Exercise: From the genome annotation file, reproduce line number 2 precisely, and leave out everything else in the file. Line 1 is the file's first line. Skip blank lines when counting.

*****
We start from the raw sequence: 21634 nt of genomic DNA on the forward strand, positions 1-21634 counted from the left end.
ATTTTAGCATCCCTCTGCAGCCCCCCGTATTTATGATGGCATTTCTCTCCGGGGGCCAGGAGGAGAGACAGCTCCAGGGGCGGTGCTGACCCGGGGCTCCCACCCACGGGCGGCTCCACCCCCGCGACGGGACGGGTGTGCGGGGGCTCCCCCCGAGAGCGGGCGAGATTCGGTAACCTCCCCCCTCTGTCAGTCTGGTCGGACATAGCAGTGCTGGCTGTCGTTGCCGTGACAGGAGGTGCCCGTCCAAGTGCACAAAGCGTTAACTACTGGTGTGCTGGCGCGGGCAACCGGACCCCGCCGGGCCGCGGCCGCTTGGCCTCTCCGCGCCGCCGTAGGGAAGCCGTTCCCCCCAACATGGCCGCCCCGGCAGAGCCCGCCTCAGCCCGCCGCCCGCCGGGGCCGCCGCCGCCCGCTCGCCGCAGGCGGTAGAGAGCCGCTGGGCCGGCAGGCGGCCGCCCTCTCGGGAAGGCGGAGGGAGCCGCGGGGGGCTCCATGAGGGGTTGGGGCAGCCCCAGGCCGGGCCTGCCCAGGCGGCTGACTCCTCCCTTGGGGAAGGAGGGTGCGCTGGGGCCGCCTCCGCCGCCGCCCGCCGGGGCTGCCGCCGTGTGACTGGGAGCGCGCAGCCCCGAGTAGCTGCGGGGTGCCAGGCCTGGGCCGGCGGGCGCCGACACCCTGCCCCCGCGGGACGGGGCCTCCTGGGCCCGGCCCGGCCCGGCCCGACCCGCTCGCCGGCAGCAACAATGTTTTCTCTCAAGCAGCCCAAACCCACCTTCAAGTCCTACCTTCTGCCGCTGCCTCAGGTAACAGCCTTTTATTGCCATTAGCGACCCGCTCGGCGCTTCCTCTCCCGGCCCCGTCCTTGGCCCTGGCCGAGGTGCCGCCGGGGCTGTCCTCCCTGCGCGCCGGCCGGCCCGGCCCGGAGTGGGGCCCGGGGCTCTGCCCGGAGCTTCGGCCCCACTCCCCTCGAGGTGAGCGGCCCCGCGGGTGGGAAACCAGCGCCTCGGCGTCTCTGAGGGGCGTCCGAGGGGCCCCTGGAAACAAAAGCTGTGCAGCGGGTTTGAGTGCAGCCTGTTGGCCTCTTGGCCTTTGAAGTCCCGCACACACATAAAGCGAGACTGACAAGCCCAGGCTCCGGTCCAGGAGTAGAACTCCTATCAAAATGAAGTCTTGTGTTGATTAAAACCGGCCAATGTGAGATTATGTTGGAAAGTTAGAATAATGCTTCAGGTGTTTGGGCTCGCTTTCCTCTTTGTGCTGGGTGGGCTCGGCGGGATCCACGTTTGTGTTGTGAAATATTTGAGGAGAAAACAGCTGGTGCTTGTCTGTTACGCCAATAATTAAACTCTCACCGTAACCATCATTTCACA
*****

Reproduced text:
ATTTTAGCATCCCTCTGCAGCCCCCCGTATTTATGATGGCATTTCTCTCCGGGGGCCAGGAGGAGAGACAGCTCCAGGGGCGGTGCTGACCCGGGGCTCCCACCCACGGGCGGCTCCACCCCCGCGACGGGACGGGTGTGCGGGGGCTCCCCCCGAGAGCGGGCGAGATTCGGTAACCTCCCCCCTCTGTCAGTCTGGTCGGACATAGCAGTGCTGGCTGTCGTTGCCGTGACAGGAGGTGCCCGTCCAAGTGCACAAAGCGTTAACTACTGGTGTGCTGGCGCGGGCAACCGGACCCCGCCGGGCCGCGGCCGCTTGGCCTCTCCGCGCCGCCGTAGGGAAGCCGTTCCCCCCAACATGGCCGCCCCGGCAGAGCCCGCCTCAGCCCGCCGCCCGCCGGGGCCGCCGCCGCCCGCTCGCCGCAGGCGGTAGAGAGCCGCTGGGCCGGCAGGCGGCCGCCCTCTCGGGAAGGCGGAGGGAGCCGCGGGGGGCTCCATGAGGGGTTGGGGCAGCCCCAGGCCGGGCCTGCCCAGGCGGCTGACTCCTCCCTTGGGGAAGGAGGGTGCGCTGGGGCCGCCTCCGCCGCCGCCCGCCGGGGCTGCCGCCGTGTGACTGGGAGCGCGCAGCCCCGAGTAGCTGCGGGGTGCCAGGCCTGGGCCGGCGGGCGCCGACACCCTGCCCCCGCGGGACGGGGCCTCCTGGGCCCGGCCCGGCCCGGCCCGACCCGCTCGCCGGCAGCAACAATGTTTTCTCTCAAGCAGCCCAAACCCACCTTCAAGTCCTACCTTCTGCCGCTGCCTCAGGTAACAGCCTTTTATTGCCATTAGCGACCCGCTCGGCGCTTCCTCTCCCGGCCCCGTCCTTGGCCCTGGCCGAGGTGCCGCCGGGGCTGTCCTCCCTGCGCGCCGGCCGGCCCGGCCCGGAGTGGGGCCCGGGGCTCTGCCCGGAGCTTCGGCCCCACTCCCCTCGAGGTGAGCGGCCCCGCGGGTGGGAAACCAGCGCCTCGGCGTCTCTGAGGGGCGTCCGAGGGGCCCCTGGAAACAAAAGCTGTGCAGCGGGTTTGAGTGCAGCCTGTTGGCCTCTTGGCCTTTGAAGTCCCGCACACACATAAAGCGAGACTGACAAGCCCAGGCTCCGGTCCAGGAGTAGAACTCCTATCAAAATGAAGTCTTGTGTTGATTAAAACCGGCCAATGTGAGATTATGTTGGAAAGTTAGAATAATGCTTCAGGTGTTTGGGCTCGCTTTCCTCTTTGTGCTGGGTGGGCTCGGCGGGATCCACGTTTGTGTTGTGAAATATTTGAGGAGAAAACAGCTGGTGCTTGTCTGTTACGCCAATAATTAAACTCTCACCGTAACCATCATTTCACA